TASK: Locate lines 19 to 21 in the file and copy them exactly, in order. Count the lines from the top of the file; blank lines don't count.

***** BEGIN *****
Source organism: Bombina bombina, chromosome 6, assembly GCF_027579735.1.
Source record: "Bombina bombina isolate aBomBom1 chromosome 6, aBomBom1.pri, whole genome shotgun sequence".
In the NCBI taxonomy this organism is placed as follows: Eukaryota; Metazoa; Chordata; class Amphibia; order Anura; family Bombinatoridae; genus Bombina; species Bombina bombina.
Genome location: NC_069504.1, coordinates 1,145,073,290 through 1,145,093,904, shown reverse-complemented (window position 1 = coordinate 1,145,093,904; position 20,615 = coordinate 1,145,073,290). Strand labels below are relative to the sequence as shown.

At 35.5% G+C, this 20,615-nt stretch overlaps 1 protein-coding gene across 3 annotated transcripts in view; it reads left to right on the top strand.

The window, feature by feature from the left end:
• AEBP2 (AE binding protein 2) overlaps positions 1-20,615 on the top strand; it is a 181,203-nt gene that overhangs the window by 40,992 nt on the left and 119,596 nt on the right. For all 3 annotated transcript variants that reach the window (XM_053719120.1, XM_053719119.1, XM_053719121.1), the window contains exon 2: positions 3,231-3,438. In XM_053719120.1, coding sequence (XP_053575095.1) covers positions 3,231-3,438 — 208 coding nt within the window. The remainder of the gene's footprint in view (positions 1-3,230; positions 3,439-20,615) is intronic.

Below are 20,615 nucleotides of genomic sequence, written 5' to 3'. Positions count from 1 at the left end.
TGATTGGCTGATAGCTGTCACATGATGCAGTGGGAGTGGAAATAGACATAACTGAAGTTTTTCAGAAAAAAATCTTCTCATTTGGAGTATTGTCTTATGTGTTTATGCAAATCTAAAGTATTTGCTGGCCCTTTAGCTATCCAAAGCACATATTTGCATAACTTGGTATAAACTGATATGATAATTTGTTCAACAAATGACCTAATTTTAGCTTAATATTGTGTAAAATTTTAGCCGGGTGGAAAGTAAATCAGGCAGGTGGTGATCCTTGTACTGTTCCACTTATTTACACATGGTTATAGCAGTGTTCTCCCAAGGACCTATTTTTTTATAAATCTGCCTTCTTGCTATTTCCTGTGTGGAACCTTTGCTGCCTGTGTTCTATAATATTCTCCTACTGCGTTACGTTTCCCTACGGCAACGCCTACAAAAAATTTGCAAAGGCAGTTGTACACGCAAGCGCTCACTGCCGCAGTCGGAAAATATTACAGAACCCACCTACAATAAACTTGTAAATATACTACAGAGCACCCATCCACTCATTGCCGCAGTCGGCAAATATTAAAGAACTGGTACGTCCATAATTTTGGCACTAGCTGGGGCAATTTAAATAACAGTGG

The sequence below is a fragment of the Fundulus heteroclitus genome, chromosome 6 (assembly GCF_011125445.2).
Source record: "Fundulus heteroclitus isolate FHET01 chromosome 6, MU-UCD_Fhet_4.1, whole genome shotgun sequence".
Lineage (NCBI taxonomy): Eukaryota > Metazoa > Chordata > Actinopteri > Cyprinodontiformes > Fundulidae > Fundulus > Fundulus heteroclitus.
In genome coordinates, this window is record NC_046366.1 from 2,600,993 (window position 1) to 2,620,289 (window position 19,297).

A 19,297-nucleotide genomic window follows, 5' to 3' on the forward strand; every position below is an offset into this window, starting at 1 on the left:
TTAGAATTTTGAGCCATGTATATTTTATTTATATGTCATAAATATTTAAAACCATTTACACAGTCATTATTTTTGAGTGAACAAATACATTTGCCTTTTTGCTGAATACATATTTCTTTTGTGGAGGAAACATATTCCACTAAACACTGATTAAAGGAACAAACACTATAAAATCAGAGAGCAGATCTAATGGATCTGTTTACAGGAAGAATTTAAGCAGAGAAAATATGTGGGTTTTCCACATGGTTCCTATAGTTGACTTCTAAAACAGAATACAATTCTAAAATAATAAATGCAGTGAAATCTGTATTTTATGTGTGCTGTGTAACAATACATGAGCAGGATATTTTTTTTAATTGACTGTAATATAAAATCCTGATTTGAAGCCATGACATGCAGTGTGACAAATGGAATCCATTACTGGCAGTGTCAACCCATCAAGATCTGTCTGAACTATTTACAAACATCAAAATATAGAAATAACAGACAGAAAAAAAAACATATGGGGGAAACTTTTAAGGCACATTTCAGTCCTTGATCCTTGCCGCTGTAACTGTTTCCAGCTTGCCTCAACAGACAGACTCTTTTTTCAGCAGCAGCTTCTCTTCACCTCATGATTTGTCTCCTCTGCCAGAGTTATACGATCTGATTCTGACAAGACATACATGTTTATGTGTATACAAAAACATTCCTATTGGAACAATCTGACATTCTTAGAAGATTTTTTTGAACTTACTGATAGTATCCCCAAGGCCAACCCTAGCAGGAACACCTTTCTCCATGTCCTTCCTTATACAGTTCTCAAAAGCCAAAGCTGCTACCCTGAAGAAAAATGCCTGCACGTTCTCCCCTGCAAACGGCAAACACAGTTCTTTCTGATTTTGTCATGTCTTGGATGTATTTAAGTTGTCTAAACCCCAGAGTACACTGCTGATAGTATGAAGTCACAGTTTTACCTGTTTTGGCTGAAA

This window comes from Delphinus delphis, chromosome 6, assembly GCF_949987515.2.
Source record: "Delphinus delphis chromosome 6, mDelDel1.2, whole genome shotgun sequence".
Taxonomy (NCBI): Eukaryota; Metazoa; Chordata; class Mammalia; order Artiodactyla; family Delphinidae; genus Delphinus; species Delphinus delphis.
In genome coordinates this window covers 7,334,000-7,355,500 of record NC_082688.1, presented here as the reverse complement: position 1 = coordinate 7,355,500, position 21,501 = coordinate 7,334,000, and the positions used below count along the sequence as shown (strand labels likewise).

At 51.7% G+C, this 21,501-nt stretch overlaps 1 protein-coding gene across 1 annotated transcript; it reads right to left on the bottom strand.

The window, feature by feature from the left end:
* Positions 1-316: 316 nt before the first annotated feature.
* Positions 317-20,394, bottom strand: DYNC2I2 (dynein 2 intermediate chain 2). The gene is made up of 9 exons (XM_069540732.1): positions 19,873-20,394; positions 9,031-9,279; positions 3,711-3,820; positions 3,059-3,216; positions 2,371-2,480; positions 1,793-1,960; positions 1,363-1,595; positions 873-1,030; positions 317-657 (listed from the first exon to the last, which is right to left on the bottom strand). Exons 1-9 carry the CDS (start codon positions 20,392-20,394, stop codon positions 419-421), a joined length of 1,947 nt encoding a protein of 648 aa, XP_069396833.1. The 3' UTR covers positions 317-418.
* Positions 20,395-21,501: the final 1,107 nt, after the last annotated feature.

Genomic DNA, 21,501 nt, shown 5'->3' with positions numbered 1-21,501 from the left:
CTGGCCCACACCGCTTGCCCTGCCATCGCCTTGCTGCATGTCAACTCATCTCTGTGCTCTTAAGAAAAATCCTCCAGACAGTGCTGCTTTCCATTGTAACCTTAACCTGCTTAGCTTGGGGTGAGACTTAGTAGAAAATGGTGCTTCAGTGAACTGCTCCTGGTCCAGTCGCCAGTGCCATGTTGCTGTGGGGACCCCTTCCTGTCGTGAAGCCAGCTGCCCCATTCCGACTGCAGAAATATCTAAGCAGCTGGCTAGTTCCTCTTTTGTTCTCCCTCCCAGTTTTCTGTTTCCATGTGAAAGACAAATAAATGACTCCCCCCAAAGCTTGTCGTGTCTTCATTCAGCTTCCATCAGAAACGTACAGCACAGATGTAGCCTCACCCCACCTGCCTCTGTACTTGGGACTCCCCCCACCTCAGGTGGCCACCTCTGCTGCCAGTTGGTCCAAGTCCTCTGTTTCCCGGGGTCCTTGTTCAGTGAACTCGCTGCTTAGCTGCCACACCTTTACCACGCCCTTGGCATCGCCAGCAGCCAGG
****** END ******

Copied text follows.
In genome coordinates this window covers 7,334,000-7,355,500 of record NC_082688.1, presented here as the reverse complement: position 1 = coordinate 7,355,500, position 21,501 = coordinate 7,334,000, and the positions used below count along the sequence as shown (strand labels likewise).

At 51.7% G+C, this 21,501-nt stretch overlaps 1 protein-coding gene across 1 annotated transcript; it reads right to left on the bottom strand.

The window, feature by feature from the left end: